LN loves it when hometown natives make it big, and we love it even more when they come back to share their talents. Ron Charles, deputy editor of The Washington Post Book World, was an English teacher at John Burroughs School before he took his first job as a book reviewer. He will visit St. Louis on Oct. 4 for ‘An Evening with Elizabeth Strout’ at The Saint Louis Woman’s Club, where he will interview the Pulitzer Prize-winner about her newest release, The Burgess Boys. The event benefits The Heritage Account, Inc., which promotes the restoration and preservation of The Saint Louis Woman’s Club building in the Central West End. For ticket information, call 367-6923 or email carolynGFarrell@gmail.com. We checked in with Charles on everything from where he went to high school to his criteria for rating books.
So you grew up in St. Louis?
Yes, I lived there for 35 years. I went to Principia and taught at John Burroughs, and I have a lot of friends there. I love St. Louis and I get back all the time.
How did you become a book editor?
When I was teaching English, I started to review books for a paper in Boston. I moved up there, and I worked at the Christian Science Monitor for seven years or so, and I moved to the Post eight or nine years ago. It’s a great job and it’s really fun—it sounds a little like Christmas every day—which is nice, but it might be nice only in theory. We receive about 150 books a day, so the volume is unbelievable.
How do you choose which books to write about?
We try to speak to authors we know our readers will be interested in—big names and best-sellers—but we also try to help readers discover new people that can be fun and exciting.
How many books do you actually read?
I only finish one a week, that’s the book I review every Wednesday in the Post. But I read all day long. A lot is triage, trying to get through this flood of books pouring in on us all the time. We’re trying to find the big name and the undiscovered gem, or sometimes trying to make a roundup of books on some quirky subject.
What are your criteria when you rate a book?
I am looking for a powerful story. I want to be moved. It doesn’t have to be sad, but in some way it has to engage us. It should be written in a way that is clever or beautiful or witty; it has to have something striking about the style. It also has to have characters that we can either relate to, or hate or love. That’s what we all want: to go into somebody else’s world for a while.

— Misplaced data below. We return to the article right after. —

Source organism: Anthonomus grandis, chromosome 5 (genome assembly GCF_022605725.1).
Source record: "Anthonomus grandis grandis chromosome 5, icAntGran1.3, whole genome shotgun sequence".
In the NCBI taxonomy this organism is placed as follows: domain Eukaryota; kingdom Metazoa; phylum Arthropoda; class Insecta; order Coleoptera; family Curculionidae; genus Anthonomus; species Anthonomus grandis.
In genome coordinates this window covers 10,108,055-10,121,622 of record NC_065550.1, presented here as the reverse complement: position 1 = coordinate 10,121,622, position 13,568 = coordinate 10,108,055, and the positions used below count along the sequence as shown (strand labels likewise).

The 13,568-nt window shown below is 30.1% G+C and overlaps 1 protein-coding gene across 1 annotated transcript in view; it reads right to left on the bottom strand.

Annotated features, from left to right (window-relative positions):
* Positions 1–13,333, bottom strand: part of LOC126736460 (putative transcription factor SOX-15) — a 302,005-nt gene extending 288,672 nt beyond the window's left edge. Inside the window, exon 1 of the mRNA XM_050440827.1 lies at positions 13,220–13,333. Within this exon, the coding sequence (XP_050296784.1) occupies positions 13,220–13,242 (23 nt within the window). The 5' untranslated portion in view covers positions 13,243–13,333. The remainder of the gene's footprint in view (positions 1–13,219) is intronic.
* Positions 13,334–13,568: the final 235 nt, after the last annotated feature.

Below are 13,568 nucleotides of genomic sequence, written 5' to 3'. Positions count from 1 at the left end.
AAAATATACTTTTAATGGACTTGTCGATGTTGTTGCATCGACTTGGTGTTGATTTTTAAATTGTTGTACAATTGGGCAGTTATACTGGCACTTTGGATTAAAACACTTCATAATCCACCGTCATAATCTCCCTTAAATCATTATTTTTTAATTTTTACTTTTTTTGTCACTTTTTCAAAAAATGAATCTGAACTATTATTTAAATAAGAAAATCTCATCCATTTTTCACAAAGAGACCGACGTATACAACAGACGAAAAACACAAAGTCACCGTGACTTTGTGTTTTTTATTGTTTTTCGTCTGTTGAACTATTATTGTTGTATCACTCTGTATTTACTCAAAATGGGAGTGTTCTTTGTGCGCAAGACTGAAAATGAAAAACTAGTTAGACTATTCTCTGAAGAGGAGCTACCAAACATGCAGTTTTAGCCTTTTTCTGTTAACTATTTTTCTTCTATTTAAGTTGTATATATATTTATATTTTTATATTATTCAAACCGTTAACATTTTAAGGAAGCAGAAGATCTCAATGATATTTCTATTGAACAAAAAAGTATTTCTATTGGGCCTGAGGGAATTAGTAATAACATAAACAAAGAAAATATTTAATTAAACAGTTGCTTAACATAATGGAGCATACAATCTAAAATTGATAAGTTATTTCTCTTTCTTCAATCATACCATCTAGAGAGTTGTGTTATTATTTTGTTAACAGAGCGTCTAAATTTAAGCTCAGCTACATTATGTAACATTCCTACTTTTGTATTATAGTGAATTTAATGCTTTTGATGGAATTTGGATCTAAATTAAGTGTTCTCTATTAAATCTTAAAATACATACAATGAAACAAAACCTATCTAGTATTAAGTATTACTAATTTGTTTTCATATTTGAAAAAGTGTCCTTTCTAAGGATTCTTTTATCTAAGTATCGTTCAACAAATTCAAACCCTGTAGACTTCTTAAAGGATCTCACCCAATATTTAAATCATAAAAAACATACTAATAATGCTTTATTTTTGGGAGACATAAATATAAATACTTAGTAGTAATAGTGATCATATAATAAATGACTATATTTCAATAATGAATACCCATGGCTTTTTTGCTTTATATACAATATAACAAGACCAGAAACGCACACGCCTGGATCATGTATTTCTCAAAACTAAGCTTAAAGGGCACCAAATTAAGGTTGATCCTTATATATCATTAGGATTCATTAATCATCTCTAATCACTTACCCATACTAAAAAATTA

What do you hope your readers come away with when they read a review?
For one thing, I want them to have a better idea of whether they would enjoy reading this book. Of course, that’s what reviewers do; and I also want to help them understand the kind of books that they might like, and give them an idea of how literature works—what’s successful and what’s not. Together we can sharpen our own critical skills and discover new writers. So it’s partly consumer help, but it also reminds me of the work I used to do as a teacher, which is to help people appreciate good books.
Do you think you’ll still read that much when you eventually retire?
I’ll read more, because I won’t have to review it. Reviewing slows you down because you have to read carefully, take notes and remember details. If I’m not reviewing, I can whiz along and enjoy it.
What is your favorite genre?
I review what we call literary fiction and that’s my favorite. However, I’m surprised how much I’ve been enjoying Westerns. I would have never thought I had any interest in those, but I realized I’ve reviewed four or five of them coincidentally and they were really good. It seems like such an old-fashioned genre—my grandfather used to read them—but several authors are bringing them back successfully. One great example is Mary Doria Russell, who is writing a series on Doc Holliday. The first novel is out; it’s called Doc, and she’s working on the second one. She’s just great.
Are there any books you read over and over again?
No, I don’t. It’s always a race into the future. People tell me about the great books they’ve read, but if it’s not coming out in the next two months, I can’t read it. What I’m reading, you haven’t heard of, because it hasn’t come out yet; and I will have to wait until I retire to read what I’ve missed.